London-based machine learning start-up Deep Render has raised £1.6m to power the further development of its image compression technology.
The firm, which spun out of the robotics lab at Imperial College London in 2017, has created what it calls biological compression technology. It claims the algorithm is context aware; reducing file-size while keeping detail in areas of the image where the eye is likely to be drawn.
“We’re not trying to make the original software better, but replace it. Effectively, we are burning the existing compression technology to the ground; rewriting, redefining and reinventing the entire domain,” said co-founder Christian Besenbrush.
Co-founder Arsalan Zafar said human eyes have evolved to care about certain colours and properties of the natural world, a feature replicated in its algorithm.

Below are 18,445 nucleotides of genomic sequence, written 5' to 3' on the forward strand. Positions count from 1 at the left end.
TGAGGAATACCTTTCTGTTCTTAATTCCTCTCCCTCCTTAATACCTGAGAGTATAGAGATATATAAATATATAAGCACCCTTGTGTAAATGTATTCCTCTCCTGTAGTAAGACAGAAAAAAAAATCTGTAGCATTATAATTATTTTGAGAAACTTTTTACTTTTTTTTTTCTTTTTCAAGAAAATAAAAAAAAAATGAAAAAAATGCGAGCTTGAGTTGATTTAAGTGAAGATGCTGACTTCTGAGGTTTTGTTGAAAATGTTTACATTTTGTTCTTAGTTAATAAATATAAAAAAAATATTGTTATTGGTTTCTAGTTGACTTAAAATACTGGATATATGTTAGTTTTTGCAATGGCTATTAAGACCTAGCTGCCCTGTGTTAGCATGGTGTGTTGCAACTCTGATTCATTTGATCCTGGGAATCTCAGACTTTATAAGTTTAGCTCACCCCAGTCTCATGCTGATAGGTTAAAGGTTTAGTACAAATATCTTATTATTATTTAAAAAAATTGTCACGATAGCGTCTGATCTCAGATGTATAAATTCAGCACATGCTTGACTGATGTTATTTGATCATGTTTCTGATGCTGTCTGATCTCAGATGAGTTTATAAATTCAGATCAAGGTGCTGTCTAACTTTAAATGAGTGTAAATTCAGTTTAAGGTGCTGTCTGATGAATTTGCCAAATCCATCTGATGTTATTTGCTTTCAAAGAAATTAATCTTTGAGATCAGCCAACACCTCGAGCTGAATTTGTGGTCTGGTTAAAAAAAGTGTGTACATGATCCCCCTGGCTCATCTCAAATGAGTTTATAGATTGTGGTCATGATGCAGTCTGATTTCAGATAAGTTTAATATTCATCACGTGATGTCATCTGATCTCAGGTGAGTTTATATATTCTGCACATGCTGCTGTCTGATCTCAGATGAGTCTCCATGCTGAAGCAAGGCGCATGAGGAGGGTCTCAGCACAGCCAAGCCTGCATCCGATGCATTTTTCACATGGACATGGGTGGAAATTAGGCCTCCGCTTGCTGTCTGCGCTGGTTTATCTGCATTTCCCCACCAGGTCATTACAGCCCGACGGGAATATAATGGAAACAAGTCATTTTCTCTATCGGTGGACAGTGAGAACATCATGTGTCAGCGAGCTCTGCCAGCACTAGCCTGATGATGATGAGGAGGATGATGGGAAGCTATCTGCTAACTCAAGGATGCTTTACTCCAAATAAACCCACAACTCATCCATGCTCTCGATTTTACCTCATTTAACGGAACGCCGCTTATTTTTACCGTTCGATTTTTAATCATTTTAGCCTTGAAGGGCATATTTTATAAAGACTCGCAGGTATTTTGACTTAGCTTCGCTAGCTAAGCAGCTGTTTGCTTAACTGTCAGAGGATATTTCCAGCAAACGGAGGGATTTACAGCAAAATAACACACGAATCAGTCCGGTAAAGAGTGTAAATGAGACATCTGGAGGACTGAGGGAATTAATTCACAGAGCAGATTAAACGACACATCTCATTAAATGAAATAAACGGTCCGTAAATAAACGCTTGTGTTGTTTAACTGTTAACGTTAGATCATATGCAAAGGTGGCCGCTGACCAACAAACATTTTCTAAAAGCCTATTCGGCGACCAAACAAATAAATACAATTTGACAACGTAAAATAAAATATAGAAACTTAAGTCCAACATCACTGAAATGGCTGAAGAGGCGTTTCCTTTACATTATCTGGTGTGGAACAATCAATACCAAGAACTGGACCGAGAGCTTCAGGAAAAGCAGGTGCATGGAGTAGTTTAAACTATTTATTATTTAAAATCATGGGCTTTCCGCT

“We are more sensitive to the colour green as it represents fertile areas with food and water; we notice the slightest of movements in still scenes, as this helps us flee from sneaking predators. Accounting for these evolutionary instincts improves visual quality but teaching a machine to do so has been incredibly complex until now.
“Our technological breakthrough represents the foundation for a new class of compression methods.
The latest round was led by Pentech with participation from Speedinvest and will be used to fund further development of the compression technology alongside new hires.
Eddie Anderson of Pentech added: “Image compression is at the heart of almost everything we do online, at home and in business, yet we’re stuck using ill-equipped and antiquated algorithms that won’t, and can’t, meet future needs.